“We wanted to let F.D.A. know that there are significant concerns with the composition of the committee,” said Richard A. Samp, a lawyer for the legal foundation.
Mr. Samp said his organization took action after the issue was brought to its attention by a lawyer who works at a firm that represents device makers. Shortly after filing its petition, the legal foundation was contacted by an official of the American Academy of Orthopaedic Surgeons, which represents doctors who perform joint replacements, who congratulated it for “taking the bull by the horns,” Mr. Samp said.
A spokeswoman for the doctors’ group confirmed that one of its officials had called Mr. Samp, adding that it was concerned that the Institute of Medicine panel did not include a practicing surgeon.
William Skane, a spokesman for the National Academy of Sciences, said the group worked hard to balance its committees and barred people from serving on a panel if they had a financial conflict of interest or a clear bias on an issue.
Dr. William Maisel, the chief scientist of the F.D.A. division that oversees medical devices, said the agency was satisfied with the panel’s makeup.
“I think it would be difficult to find a more reputable scientific organization than the Institute of Medicine,” Dr. Maisel said. He added that the F.D.A. was not bound to accept the report’s recommendations.
Over the last year, the panel charged with reviewing device approvals has also held hearings to gather feedback and data from all interested parties, including device producers and investors.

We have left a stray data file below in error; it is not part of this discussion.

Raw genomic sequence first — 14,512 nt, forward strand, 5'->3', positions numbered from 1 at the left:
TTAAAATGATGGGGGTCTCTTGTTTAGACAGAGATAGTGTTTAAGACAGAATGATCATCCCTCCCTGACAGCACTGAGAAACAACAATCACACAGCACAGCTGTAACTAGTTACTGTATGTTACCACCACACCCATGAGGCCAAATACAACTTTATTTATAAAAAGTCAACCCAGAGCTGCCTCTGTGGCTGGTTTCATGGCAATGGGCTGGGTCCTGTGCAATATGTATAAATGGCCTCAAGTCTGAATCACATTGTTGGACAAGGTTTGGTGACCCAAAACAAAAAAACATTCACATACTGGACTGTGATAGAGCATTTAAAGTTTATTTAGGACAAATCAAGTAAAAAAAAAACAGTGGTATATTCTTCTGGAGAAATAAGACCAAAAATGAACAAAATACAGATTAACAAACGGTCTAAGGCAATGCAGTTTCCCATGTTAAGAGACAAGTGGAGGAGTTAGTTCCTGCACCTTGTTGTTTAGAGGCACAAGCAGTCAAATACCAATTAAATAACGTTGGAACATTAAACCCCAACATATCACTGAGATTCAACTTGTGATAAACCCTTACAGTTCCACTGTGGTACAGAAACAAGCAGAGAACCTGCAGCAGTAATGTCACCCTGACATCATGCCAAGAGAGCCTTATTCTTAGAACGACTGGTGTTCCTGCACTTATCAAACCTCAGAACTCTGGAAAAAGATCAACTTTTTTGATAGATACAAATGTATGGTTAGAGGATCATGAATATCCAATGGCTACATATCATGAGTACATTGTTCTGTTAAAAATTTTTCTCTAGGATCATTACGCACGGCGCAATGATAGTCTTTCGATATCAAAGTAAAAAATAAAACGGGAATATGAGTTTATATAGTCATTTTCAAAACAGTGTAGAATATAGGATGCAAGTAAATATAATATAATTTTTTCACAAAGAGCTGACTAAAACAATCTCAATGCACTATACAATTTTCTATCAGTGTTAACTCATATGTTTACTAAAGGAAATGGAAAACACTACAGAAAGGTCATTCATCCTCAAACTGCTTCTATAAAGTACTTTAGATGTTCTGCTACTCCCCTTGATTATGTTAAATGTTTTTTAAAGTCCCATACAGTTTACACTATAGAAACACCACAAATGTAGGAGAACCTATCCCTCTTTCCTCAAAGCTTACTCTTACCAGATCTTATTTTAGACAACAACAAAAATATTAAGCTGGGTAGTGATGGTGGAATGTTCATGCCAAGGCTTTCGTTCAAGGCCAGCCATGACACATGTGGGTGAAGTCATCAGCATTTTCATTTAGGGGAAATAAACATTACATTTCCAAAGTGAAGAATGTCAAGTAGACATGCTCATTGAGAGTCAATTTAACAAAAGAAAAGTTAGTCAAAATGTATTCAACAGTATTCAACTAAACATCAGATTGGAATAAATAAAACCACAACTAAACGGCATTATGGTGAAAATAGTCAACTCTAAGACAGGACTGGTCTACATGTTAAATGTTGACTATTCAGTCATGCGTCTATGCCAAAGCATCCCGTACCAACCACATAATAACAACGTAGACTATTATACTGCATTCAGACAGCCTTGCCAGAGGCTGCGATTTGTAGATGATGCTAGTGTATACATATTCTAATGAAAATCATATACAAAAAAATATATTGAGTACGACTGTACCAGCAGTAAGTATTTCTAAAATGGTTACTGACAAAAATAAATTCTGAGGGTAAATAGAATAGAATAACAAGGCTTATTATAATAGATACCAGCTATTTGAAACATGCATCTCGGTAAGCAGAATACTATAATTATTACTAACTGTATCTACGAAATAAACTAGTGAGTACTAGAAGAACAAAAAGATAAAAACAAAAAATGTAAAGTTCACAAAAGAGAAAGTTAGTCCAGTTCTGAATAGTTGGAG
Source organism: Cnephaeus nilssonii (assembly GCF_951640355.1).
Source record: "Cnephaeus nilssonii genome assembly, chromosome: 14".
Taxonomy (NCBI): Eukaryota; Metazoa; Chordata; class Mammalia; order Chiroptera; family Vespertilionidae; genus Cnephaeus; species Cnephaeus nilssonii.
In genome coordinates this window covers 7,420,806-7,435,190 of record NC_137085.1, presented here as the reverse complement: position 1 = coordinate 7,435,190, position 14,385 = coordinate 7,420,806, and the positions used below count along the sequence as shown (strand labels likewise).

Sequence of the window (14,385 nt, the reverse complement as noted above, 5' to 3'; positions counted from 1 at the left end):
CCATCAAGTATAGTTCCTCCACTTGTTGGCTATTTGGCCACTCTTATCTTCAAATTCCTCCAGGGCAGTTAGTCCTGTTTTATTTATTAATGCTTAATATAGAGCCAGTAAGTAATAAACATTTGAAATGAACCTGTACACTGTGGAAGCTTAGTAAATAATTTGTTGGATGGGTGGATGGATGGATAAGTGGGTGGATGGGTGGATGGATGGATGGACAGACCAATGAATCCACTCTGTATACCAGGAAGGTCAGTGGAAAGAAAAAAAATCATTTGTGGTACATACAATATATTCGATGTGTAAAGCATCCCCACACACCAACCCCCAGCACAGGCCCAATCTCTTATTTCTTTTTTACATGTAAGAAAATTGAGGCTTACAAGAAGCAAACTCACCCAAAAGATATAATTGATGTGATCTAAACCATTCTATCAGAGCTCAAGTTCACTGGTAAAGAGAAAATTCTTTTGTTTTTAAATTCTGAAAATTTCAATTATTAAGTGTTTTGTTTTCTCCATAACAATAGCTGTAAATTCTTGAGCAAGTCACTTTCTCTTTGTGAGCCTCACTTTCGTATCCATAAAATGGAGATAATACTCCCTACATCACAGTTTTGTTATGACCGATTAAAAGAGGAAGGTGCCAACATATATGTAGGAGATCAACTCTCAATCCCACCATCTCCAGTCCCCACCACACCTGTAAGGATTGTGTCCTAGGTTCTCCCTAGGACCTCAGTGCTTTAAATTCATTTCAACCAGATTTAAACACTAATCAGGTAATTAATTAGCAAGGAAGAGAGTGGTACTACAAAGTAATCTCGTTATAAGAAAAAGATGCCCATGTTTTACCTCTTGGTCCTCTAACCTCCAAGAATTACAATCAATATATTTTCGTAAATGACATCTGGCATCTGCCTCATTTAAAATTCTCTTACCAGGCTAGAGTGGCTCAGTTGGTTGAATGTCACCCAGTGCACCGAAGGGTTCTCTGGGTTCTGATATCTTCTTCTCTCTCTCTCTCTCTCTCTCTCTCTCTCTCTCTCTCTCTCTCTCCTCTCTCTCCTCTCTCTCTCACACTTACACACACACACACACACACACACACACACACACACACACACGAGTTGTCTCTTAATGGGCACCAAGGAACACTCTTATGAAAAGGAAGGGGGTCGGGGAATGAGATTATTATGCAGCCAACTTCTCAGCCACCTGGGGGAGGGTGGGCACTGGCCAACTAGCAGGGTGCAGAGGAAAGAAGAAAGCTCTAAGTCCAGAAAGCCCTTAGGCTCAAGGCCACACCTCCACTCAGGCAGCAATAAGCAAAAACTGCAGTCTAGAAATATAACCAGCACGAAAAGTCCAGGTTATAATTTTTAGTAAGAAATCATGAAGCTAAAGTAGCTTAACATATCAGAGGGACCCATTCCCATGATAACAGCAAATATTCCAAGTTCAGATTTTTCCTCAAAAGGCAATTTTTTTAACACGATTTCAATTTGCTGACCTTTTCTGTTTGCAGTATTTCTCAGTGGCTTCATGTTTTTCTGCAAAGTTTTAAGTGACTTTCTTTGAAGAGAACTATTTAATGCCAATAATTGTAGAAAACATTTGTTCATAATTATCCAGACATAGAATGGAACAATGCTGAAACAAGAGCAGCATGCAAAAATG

Earlier this year, Mr. Hall, the lawyer and Minnesota professor, wrote an article with a colleague, arguing that the Institute of Medicine, in selecting its panel, had violated a little-known rule, the Federal Advisory Committee Act, which requires balance on such committees.
In the interview, Mr. Hall acknowledged that he had worked either directly or in the same law firm with the two lawyers on the panel who had advised device makers on F.D.A matters.
At a Congressional hearing this month, the editors of two medical journals — The Journal of the American Medical Association, The New England Journal of Medicine and the Archives of Internal Medicine — questioned the value of two industry-backed studies that claimed that new regulations would create hardships for patients and producers, describing them as methodologically flawed.